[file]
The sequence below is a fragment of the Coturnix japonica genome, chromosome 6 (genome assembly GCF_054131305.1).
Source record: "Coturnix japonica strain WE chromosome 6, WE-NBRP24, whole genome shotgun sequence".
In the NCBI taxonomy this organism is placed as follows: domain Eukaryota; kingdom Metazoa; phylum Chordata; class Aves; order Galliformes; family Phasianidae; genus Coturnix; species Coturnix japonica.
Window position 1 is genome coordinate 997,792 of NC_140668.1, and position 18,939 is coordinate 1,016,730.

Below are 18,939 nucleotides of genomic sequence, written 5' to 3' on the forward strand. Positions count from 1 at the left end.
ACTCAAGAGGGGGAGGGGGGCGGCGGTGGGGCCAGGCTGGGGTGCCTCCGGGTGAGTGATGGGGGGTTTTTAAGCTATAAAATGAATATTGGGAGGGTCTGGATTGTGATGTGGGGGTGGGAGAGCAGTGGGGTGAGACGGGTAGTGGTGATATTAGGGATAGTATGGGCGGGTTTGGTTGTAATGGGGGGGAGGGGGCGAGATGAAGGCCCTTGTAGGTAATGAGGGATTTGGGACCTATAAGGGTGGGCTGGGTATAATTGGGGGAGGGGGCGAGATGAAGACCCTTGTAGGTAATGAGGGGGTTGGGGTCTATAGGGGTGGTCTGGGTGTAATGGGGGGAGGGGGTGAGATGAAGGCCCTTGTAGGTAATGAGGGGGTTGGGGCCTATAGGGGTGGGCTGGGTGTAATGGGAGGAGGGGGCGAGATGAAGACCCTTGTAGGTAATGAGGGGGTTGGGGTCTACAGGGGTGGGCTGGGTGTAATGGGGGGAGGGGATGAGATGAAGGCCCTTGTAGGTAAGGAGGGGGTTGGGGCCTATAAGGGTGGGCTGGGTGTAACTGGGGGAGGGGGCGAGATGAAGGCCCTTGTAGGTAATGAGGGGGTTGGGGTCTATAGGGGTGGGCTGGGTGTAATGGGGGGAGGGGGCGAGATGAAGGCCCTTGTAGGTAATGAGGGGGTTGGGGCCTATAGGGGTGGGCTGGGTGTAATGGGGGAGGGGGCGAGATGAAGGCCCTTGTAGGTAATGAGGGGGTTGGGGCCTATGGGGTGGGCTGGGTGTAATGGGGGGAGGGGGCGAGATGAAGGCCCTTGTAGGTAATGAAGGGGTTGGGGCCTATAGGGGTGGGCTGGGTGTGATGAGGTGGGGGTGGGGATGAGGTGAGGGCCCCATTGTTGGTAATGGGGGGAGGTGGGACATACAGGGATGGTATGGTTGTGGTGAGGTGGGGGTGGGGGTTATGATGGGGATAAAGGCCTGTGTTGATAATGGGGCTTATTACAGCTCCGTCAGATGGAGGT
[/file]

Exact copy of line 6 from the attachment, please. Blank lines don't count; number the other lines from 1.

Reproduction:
ACTCAAGAGGGGGAGGGGGGCGGCGGTGGGGCCAGGCTGGGGTGCCTCCGGGTGAGTGATGGGGGGTTTTTAAGCTATAAAATGAATATTGGGAGGGTCTGGATTGTGATGTGGGGGTGGGAGAGCAGTGGGGTGAGACGGGTAGTGGTGATATTAGGGATAGTATGGGCGGGTTTGGTTGTAATGGGGGGGAGGGGGCGAGATGAAGGCCCTTGTAGGTAATGAGGGATTTGGGACCTATAAGGGTGGGCTGGGTATAATTGGGGGAGGGGGCGAGATGAAGACCCTTGTAGGTAATGAGGGGGTTGGGGTCTATAGGGGTGGTCTGGGTGTAATGGGGGGAGGGGGTGAGATGAAGGCCCTTGTAGGTAATGAGGGGGTTGGGGCCTATAGGGGTGGGCTGGGTGTAATGGGAGGAGGGGGCGAGATGAAGACCCTTGTAGGTAATGAGGGGGTTGGGGTCTACAGGGGTGGGCTGGGTGTAATGGGGGGAGGGGATGAGATGAAGGCCCTTGTAGGTAAGGAGGGGGTTGGGGCCTATAAGGGTGGGCTGGGTGTAACTGGGGGAGGGGGCGAGATGAAGGCCCTTGTAGGTAATGAGGGGGTTGGGGTCTATAGGGGTGGGCTGGGTGTAATGGGGGGAGGGGGCGAGATGAAGGCCCTTGTAGGTAATGAGGGGGTTGGGGCCTATAGGGGTGGGCTGGGTGTAATGGGGGAGGGGGCGAGATGAAGGCCCTTGTAGGTAATGAGGGGGTTGGGGCCTATGGGGTGGGCTGGGTGTAATGGGGGGAGGGGGCGAGATGAAGGCCCTTGTAGGTAATGAAGGGGTTGGGGCCTATAGGGGTGGGCTGGGTGTGATGAGGTGGGGGTGGGGATGAGGTGAGGGCCCCATTGTTGGTAATGGGGGGAGGTGGGACATACAGGGATGGTATGGTTGTGGTGAGGTGGGGGTGGGGGTTATGATGGGGATAAAGGCCTGTGTTGATAATGGGGCTTATTACAGCTCCGTCAGATGGAGGT